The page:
4

the Recumbent bikes have their own federation/competition https://en.wikipedia.org/wiki/Recumbent_bicycle I guess the UCI reasoning is to find out who is the best athlete using the approved bicycle. Everybody has the same bike and the only difference is the runner. IHPVA on the other hand put not limit on the bike and the goal is to find out which couple ...


3

The motor doesn’t have to contribute to upper limit riding. Click the motor on and spend the first half of the race freewheeling at 200W and save your legs. Throw in a change of bike then you can save weight for when you need it. The focus seems to be on GC riders using this technology for direct benefit, but the GC rider could benefit from having a ...


2

For the UCI WorldTour the nationality doesn't matter too much, there the choice is made by the location of the comany behind it. Which does this with facors like where are the offices what taxation is in the country which sponsors can they attract from that country (regitering in Cuba might be nice but you get no U.S.-based sponsors ;-) etc.) Emplyoment ...


2

These are quite high-profile events. I think you do need a license, C1 and C2 are pro categories. From a random website: What does UCI, C1 and C2 mean? That means some of the world’s best cyclocross racers will be right here in Rochester racing at the Rochester Cyclocross in Genesee Valley Park! Including a bunch of current and past national ...


1

I think that if you ask around, many people regard many or most of the rules set out by the Union Cycliste International (UCI, or International Cycling Union in English) to be arbitrary. While I don't follow professional racing extremely closely, I also believe that at least some of the rules are not consistently enforced from race to race. For example, this ...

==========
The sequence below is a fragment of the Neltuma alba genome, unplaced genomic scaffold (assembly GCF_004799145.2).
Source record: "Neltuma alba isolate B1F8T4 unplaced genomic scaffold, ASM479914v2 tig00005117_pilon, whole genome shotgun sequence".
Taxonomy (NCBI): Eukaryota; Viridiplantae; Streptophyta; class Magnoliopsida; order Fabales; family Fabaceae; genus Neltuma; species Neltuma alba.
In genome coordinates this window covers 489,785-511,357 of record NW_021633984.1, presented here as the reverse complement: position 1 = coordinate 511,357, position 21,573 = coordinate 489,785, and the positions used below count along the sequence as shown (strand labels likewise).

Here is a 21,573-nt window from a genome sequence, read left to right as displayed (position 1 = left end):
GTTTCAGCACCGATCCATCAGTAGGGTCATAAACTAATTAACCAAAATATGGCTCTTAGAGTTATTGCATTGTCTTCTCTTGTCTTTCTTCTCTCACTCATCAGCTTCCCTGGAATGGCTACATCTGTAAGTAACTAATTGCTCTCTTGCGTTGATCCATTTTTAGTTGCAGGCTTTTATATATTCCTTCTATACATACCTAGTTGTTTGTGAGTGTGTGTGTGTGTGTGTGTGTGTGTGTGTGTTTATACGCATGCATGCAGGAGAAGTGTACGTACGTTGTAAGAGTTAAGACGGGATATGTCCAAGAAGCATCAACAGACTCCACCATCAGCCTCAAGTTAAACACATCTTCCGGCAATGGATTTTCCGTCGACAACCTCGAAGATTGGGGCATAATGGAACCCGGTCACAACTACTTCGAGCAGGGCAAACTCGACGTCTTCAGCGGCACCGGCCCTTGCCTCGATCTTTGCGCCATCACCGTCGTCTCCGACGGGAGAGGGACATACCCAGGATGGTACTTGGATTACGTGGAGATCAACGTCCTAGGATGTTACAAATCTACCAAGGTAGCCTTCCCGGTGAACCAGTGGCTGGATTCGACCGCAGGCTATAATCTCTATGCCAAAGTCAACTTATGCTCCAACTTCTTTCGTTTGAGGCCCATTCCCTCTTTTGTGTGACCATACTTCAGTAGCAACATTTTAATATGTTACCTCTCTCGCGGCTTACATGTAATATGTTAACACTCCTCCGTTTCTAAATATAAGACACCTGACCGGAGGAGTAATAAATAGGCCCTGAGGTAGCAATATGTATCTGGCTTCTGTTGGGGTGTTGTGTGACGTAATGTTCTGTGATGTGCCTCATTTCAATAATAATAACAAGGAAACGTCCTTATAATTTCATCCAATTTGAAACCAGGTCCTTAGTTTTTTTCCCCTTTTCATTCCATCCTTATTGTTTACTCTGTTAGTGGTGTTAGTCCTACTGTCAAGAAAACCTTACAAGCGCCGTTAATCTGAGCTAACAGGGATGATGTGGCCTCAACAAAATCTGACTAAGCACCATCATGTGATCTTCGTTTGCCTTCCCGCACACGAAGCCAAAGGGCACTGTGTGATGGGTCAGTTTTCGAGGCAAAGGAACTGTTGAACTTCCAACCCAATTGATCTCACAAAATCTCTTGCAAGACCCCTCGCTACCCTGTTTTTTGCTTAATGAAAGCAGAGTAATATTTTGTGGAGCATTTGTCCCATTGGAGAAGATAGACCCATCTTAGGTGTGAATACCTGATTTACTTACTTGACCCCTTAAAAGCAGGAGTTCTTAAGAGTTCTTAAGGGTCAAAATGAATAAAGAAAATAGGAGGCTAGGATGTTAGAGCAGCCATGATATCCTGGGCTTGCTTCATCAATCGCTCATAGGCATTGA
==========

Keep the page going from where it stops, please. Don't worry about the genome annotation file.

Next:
1

If you do not race in a UCI race you do not care about this rule at all. If you are thirsty, you drink. The end of the trip is where you are at the greatest danger of bonking so if you feel hungry or weak, just eat or get some quick sugar. Actually, the racers can also do so, but they cannot get new food and new water, they only can use what they have. UCI ...


1

Assuming you're in the US, UCI rules on bicycles in general do not apply. Actual UCI rules only apply "at events that select 17-18, U23 and Elite riders for international competition or national teams. All bicycles used in National Championships (for UCI recognized classes listed above) and NRC races must comply with the current UCI regulations." See 1. ...


1

After andy256's comment I have looked into UCI cycling regulations. To prevent link rot, I am also adding link to the Wayback Machine. (And even if this fails, it should not be that difficult to find the file on internet.) It is mentioned there that licenses are awarded based on sporting, ethical, financial and administrative criteria. Top 16 teams in the ...